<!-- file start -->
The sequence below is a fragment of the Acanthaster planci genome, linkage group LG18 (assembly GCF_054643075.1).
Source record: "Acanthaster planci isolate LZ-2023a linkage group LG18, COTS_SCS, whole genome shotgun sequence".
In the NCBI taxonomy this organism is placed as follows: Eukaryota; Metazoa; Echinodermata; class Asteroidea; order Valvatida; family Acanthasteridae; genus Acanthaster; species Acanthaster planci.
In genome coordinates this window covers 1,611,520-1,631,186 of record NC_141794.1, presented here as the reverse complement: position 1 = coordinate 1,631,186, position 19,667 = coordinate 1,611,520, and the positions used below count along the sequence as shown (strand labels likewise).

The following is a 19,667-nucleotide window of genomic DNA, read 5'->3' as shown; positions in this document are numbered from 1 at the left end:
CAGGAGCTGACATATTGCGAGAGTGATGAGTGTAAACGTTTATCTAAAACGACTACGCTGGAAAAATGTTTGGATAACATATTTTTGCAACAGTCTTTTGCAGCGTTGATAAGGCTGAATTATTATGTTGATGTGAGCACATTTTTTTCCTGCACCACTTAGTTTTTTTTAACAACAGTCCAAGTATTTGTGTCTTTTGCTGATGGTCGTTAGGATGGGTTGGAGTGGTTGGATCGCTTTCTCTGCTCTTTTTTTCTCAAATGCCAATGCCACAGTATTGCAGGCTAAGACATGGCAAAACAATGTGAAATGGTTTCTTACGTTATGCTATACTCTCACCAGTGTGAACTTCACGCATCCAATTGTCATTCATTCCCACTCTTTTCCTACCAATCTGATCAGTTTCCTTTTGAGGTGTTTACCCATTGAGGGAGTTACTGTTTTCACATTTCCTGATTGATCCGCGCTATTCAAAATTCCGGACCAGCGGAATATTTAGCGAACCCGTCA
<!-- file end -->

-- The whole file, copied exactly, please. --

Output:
The sequence below is a fragment of the Acanthaster planci genome, linkage group LG18 (assembly GCF_054643075.1).
Source record: "Acanthaster planci isolate LZ-2023a linkage group LG18, COTS_SCS, whole genome shotgun sequence".
In the NCBI taxonomy this organism is placed as follows: Eukaryota; Metazoa; Echinodermata; class Asteroidea; order Valvatida; family Acanthasteridae; genus Acanthaster; species Acanthaster planci.
In genome coordinates this window covers 1,611,520-1,631,186 of record NC_141794.1, presented here as the reverse complement: position 1 = coordinate 1,631,186, position 19,667 = coordinate 1,611,520, and the positions used below count along the sequence as shown (strand labels likewise).

The following is a 19,667-nucleotide window of genomic DNA, read 5'->3' as shown; positions in this document are numbered from 1 at the left end:
CAGGAGCTGACATATTGCGAGAGTGATGAGTGTAAACGTTTATCTAAAACGACTACGCTGGAAAAATGTTTGGATAACATATTTTTGCAACAGTCTTTTGCAGCGTTGATAAGGCTGAATTATTATGTTGATGTGAGCACATTTTTTTCCTGCACCACTTAGTTTTTTTTAACAACAGTCCAAGTATTTGTGTCTTTTGCTGATGGTCGTTAGGATGGGTTGGAGTGGTTGGATCGCTTTCTCTGCTCTTTTTTTCTCAAATGCCAATGCCACAGTATTGCAGGCTAAGACATGGCAAAACAATGTGAAATGGTTTCTTACGTTATGCTATACTCTCACCAGTGTGAACTTCACGCATCCAATTGTCATTCATTCCCACTCTTTTCCTACCAATCTGATCAGTTTCCTTTTGAGGTGTTTACCCATTGAGGGAGTTACTGTTTTCACATTTCCTGATTGATCCGCGCTATTCAAAATTCCGGACCAGCGGAATATTTAGCGAACCCGTCA